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Coronary heart disease incidence and short-term case fatality in relation to socio-economic circumstances - epidemiological and clinical aspects

Gerward, Sofia LU (2010) In Lund University, Faculty of Medicine Doctoral Dissertation Series 2010:81.
Abstract
The aim of this thesis was to study incidence and case-fatality rate (CFR) of myocardial infarction (MI) and ischemic heart disease (IHD), by exploring relations to socioeconomic position (SEP), other cardiovascular risk factors, medical seeking pattern and time trends.

Data from the Malmö Myocardial Infarction Register (1986-1995; n=5533), the Malmö 1990 cohort (1990-2003; n=69 223), the Malmö Preventive Project (19742004; n=33 224) and out-of-hospital IHD deaths in southern Sweden (1992-2003; n=14 347) were used. The incidence and mortality of MI and IHD were followed using national and local registers.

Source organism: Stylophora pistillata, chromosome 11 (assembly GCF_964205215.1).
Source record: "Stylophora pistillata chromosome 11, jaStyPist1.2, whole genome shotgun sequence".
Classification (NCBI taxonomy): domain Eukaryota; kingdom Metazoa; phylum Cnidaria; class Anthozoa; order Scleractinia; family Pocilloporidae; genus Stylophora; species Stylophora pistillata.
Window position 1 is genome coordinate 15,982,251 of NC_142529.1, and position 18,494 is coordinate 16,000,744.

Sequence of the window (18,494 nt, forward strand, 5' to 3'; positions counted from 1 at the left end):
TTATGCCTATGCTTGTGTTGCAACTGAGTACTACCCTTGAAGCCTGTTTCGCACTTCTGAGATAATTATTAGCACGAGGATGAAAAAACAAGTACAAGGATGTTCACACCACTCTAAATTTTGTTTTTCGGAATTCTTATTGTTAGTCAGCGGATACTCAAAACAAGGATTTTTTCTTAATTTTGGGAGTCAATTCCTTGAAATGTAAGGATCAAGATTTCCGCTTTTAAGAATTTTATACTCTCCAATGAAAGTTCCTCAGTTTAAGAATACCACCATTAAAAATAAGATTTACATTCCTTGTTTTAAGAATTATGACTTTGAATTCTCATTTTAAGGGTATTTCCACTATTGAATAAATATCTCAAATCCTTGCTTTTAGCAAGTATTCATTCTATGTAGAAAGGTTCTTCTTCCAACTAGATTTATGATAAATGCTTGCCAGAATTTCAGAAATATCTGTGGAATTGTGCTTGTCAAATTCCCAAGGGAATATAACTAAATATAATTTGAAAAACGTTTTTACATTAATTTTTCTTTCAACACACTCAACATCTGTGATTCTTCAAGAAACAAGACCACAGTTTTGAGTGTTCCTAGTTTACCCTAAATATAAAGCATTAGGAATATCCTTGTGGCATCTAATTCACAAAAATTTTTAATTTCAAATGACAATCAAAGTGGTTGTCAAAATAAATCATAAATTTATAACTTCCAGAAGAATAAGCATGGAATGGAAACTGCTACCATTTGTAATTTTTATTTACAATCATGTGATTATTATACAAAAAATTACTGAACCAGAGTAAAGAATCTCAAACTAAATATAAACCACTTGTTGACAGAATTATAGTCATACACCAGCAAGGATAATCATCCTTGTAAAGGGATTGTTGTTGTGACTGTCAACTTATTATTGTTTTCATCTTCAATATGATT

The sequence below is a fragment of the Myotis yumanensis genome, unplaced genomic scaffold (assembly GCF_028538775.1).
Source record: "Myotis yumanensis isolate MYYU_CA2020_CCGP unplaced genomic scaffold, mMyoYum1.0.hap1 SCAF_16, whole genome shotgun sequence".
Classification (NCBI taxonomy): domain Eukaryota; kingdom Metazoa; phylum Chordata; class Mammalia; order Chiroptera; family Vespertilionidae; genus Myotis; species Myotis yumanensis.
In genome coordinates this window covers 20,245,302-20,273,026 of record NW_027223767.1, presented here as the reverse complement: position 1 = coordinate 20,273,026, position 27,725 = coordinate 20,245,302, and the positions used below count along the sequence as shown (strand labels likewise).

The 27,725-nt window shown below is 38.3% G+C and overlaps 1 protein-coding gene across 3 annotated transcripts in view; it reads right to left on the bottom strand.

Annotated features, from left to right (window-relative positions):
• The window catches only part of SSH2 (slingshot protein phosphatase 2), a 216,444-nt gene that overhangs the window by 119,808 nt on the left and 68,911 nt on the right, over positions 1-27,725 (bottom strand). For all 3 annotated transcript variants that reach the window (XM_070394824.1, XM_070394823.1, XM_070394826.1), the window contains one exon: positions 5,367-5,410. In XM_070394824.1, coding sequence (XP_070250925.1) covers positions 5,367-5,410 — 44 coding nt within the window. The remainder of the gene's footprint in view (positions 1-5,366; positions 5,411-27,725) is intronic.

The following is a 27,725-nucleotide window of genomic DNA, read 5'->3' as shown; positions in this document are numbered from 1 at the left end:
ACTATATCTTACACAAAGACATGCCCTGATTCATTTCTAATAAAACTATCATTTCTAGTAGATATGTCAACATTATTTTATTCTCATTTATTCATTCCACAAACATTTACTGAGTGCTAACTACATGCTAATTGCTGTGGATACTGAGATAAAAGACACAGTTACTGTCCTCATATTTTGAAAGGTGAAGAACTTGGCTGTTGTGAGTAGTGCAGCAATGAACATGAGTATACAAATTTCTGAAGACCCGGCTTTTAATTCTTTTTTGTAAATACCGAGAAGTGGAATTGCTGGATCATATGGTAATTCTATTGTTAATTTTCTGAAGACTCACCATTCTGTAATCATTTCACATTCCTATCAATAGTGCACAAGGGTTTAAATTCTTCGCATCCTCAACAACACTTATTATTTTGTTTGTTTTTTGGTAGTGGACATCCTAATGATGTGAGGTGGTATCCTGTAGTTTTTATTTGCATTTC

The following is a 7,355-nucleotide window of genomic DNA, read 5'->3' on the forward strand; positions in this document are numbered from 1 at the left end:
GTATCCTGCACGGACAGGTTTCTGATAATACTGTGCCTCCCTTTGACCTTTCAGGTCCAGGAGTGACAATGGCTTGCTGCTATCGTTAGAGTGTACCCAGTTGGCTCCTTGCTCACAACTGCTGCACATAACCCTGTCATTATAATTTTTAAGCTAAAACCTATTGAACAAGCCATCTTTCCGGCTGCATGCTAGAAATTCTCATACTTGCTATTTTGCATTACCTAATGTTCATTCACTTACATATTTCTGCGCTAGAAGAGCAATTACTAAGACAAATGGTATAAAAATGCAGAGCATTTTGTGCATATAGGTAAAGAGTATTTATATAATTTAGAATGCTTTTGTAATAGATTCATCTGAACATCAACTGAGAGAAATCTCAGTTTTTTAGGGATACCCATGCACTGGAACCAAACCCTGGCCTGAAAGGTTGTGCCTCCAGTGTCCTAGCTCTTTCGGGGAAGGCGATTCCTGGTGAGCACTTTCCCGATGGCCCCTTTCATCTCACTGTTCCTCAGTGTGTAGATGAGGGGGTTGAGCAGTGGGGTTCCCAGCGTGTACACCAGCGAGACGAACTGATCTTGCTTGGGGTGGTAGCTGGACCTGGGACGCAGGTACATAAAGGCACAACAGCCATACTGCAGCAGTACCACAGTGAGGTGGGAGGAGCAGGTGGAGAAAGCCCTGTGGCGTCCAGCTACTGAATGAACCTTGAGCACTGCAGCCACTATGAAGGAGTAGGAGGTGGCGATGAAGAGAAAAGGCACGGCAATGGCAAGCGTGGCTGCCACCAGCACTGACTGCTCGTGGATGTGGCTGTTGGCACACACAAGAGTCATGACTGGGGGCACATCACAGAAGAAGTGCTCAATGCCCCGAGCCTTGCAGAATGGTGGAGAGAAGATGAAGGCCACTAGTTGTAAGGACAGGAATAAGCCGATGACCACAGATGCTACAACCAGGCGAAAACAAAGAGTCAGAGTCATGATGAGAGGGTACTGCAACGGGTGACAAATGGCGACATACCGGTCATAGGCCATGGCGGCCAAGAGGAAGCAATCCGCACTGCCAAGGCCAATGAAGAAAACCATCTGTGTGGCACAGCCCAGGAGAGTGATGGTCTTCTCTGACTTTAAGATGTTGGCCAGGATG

In patients below 75 years, 28-day CFR and survival after first MI was inverse associated to the SEP of the... (More)
The aim of this thesis was to study incidence and case-fatality rate (CFR) of myocardial infarction (MI) and ischemic heart disease (IHD), by exploring relations to socioeconomic position (SEP), other cardiovascular risk factors, medical seeking pattern and time trends.

Data from the Malmö Myocardial Infarction Register (1986-1995; n=5533), the Malmö 1990 cohort (1990-2003; n=69 223), the Malmö Preventive Project (19742004; n=33 224) and out-of-hospital IHD deaths in southern Sweden (1992-2003; n=14 347) were used. The incidence and mortality of MI and IHD were followed using national and local registers.